GROUPS providing activities for senior citizens in West Tyrone have faced a challenging six months due to the suspension of their vital work.
At a time when many would have been resuming their clubs following the summer break, members are instead facing more months of inactivity. However, that doesn’t mean local clubs have stopped completely.
Instead, they are finding new ways of engaging with their memberships and ensuring that challenges such as social isolation and loneliness are addressed.
The Omagh-based South West Age Partnership (SWAP) is an umbrella organisation for many local groups catering for older people. It has been working closely with the many local groups which provide weekly activities for the elderly in the community.
During the pandemic around 300 support packs have been distributed among older people.
SWAP was also contacting dozens of people by telephone on a weekly basis to hear how they were coping.
SWAP’s manager in Omagh is Alison Forbes, who has no doubt about the resilience of the elderly.
However, she is well aware that the likely absence of activities during the coming winter months will be a challenge.
“It has been incredible how some of the people have kept going despite the restrictions that were in place. But older people told me that they lived through a world war and would survive the coronavirus as well,” said Alison.
“But as we approach the autumn, the clubs aren’t going to be organised in the same way as they had. The groups realistically can’t yet resume full activities due to the huge burden on organisers to adhere to regulations and to bring everyone back safely.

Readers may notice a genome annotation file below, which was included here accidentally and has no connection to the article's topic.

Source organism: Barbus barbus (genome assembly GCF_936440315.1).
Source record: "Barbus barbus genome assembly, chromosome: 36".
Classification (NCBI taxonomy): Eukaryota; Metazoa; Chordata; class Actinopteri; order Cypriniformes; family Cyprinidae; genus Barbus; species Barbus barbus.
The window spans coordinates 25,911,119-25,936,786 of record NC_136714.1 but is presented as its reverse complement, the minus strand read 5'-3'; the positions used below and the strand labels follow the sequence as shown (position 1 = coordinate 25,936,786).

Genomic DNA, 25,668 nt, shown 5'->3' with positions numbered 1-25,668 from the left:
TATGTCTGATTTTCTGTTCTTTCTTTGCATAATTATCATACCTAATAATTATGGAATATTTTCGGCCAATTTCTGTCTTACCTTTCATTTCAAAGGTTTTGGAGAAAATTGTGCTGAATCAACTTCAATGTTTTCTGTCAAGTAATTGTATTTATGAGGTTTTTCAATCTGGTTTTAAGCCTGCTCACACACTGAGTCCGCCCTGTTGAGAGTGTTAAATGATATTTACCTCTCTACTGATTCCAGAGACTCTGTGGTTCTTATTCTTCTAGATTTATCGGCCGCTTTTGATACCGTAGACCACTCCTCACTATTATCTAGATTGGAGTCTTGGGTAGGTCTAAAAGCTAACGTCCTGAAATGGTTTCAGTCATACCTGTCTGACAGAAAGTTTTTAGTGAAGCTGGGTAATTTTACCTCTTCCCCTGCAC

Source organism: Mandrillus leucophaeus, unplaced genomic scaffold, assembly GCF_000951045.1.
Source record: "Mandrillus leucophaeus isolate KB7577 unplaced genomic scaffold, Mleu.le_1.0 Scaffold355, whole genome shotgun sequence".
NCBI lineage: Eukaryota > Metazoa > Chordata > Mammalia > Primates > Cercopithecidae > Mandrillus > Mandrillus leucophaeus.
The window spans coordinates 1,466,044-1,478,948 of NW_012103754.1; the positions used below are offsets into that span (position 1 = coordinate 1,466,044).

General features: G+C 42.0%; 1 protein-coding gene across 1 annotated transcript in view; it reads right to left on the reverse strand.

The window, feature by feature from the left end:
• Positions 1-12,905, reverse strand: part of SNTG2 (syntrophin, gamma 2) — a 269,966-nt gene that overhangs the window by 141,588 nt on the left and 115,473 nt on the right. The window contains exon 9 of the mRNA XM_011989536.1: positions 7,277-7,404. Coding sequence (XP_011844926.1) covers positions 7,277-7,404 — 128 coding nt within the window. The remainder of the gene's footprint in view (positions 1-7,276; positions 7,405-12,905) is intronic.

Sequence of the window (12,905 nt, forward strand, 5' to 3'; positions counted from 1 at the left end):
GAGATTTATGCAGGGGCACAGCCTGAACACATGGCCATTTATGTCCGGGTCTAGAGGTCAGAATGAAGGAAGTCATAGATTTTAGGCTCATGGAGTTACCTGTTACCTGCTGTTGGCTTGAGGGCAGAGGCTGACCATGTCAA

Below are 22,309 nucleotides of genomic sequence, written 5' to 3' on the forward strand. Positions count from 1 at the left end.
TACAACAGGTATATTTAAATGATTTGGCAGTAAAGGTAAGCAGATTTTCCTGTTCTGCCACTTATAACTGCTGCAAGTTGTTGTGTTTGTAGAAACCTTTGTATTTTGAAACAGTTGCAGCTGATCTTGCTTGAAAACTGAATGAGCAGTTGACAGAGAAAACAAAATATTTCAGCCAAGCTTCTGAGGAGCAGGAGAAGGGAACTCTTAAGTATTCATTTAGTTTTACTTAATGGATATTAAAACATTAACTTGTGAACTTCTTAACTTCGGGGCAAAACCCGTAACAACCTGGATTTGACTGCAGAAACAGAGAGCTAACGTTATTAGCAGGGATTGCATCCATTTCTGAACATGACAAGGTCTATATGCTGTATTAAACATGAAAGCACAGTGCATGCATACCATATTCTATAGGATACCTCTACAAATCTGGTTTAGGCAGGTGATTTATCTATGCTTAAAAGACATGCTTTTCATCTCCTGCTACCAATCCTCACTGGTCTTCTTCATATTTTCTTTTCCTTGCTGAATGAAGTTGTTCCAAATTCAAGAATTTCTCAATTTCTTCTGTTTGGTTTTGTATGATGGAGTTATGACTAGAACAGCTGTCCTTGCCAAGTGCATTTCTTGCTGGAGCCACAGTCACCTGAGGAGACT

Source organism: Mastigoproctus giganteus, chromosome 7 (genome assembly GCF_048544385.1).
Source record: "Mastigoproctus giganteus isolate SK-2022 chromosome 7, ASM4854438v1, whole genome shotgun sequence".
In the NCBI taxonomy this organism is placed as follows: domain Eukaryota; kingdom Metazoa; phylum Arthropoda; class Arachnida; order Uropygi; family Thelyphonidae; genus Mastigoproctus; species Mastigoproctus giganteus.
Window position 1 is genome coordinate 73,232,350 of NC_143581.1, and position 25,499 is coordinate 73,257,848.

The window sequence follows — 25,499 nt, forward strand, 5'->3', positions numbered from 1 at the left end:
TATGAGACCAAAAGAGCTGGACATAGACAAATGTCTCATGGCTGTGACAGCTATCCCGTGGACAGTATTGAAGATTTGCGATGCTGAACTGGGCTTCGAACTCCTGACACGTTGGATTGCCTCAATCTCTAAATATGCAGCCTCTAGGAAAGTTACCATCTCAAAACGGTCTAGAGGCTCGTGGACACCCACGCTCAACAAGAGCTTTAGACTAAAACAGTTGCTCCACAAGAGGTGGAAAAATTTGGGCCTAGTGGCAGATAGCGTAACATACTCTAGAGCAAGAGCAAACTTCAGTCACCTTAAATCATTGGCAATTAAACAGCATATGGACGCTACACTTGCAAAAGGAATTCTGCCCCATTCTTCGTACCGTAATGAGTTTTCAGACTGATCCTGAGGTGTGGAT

October is Positive Ageing Month and Alison said SWAP intends to introduce doing activity programmes online and provide support packs for those who might not be familiar with the internet.
While there has been a return to some kind of normality in wider society, Alison says that the ongoing impact of the pandemic on older people must be acknowledged.
“The lockdown period was extremely difficult for older people because many were sitting at home alone and perhaps not seeing anyone or anything other than the TV. Some even lost the ability to go for a drive in their cars.
“At least now they are able to get out and about and there is a confidence that, with time, things will get better.
“The challenge is to ensure that, if people retreat again during the winter, that there are support structures in place for them. That will have to be managed through regular contacts, but we’re ready.”